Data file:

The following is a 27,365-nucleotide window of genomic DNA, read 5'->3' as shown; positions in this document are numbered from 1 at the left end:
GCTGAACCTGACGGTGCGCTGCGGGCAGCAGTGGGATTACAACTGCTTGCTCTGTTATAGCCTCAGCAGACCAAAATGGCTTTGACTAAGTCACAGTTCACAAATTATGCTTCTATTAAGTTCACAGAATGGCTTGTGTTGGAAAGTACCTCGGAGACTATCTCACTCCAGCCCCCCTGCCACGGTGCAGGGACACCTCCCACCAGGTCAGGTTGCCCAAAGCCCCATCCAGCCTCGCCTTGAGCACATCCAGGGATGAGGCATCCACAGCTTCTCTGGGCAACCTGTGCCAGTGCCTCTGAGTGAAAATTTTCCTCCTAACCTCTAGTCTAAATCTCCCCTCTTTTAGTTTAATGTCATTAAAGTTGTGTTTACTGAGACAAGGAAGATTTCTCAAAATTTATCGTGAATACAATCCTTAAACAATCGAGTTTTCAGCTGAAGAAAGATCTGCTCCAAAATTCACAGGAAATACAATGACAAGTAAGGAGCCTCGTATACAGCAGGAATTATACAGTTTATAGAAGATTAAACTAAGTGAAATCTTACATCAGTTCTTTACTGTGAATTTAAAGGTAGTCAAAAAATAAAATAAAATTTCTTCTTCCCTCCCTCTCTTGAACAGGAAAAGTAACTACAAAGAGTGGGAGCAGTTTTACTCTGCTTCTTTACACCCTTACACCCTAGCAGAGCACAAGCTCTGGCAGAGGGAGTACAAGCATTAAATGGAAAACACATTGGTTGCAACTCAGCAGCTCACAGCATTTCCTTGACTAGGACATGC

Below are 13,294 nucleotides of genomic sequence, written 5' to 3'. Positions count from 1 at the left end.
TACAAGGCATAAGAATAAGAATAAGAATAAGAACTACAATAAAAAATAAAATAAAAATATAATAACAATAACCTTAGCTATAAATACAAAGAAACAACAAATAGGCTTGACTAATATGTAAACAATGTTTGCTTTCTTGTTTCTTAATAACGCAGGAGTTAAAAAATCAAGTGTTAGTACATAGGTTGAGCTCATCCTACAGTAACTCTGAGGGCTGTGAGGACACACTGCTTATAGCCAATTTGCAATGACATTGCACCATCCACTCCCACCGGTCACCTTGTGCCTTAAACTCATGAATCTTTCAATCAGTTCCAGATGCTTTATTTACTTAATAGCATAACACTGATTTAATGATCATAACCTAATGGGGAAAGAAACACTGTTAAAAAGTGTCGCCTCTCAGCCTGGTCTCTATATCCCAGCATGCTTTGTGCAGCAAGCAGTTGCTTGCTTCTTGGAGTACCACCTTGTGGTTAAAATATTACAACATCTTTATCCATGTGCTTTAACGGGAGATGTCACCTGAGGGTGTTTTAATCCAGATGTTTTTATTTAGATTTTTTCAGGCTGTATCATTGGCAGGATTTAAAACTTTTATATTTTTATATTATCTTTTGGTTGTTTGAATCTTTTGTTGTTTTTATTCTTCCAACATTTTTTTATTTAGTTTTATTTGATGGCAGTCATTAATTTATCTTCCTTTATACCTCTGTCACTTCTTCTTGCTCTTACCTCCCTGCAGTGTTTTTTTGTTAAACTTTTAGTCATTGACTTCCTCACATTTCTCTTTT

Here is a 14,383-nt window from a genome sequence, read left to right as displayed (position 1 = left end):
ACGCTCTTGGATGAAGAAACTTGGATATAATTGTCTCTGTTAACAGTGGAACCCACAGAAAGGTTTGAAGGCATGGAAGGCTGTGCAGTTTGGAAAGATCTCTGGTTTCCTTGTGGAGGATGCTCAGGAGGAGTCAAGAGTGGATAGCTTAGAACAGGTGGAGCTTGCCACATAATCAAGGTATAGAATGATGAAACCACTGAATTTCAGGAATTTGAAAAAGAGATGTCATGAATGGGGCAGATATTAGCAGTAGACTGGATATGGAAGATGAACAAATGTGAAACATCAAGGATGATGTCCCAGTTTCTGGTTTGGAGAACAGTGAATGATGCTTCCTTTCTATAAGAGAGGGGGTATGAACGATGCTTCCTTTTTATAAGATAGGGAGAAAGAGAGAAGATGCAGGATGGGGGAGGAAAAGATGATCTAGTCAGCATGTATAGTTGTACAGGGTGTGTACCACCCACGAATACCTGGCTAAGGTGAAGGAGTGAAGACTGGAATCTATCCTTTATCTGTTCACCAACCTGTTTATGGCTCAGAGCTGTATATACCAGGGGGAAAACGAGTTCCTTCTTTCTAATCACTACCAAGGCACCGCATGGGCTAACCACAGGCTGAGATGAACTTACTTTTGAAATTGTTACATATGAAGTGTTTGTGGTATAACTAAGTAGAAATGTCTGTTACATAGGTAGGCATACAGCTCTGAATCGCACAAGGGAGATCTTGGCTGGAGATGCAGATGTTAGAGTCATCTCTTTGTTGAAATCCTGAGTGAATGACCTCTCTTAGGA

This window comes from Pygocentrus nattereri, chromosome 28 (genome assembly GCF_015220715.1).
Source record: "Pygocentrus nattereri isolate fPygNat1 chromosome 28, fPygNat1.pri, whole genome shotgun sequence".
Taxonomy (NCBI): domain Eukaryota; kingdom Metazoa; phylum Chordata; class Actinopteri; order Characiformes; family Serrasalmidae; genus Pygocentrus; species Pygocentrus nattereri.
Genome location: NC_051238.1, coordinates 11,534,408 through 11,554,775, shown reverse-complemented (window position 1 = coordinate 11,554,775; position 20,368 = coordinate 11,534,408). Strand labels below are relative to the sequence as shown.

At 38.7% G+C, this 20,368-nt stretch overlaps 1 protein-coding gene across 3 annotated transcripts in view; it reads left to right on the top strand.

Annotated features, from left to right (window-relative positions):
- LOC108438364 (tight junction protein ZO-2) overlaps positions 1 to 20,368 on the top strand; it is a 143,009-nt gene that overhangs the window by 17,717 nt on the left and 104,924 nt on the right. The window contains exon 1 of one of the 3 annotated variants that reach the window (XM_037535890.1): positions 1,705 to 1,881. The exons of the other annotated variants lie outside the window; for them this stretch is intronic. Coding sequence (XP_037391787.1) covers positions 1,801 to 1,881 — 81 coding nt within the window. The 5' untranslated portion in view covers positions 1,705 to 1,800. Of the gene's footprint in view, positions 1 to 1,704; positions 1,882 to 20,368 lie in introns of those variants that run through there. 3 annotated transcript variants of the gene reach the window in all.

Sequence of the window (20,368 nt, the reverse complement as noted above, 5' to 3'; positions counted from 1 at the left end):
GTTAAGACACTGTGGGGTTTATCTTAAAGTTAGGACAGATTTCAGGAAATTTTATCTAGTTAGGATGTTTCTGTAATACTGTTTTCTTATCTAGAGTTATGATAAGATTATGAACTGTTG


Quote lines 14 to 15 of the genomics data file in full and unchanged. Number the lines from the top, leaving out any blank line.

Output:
Sequence of the window (20,368 nt, the reverse complement as noted above, 5' to 3'; positions counted from 1 at the left end):
GTTAAGACACTGTGGGGTTTATCTTAAAGTTAGGACAGATTTCAGGAAATTTTATCTAGTTAGGATGTTTCTGTAATACTGTTTTCTTATCTAGAGTTATGATAAGATTATGAACTGTTG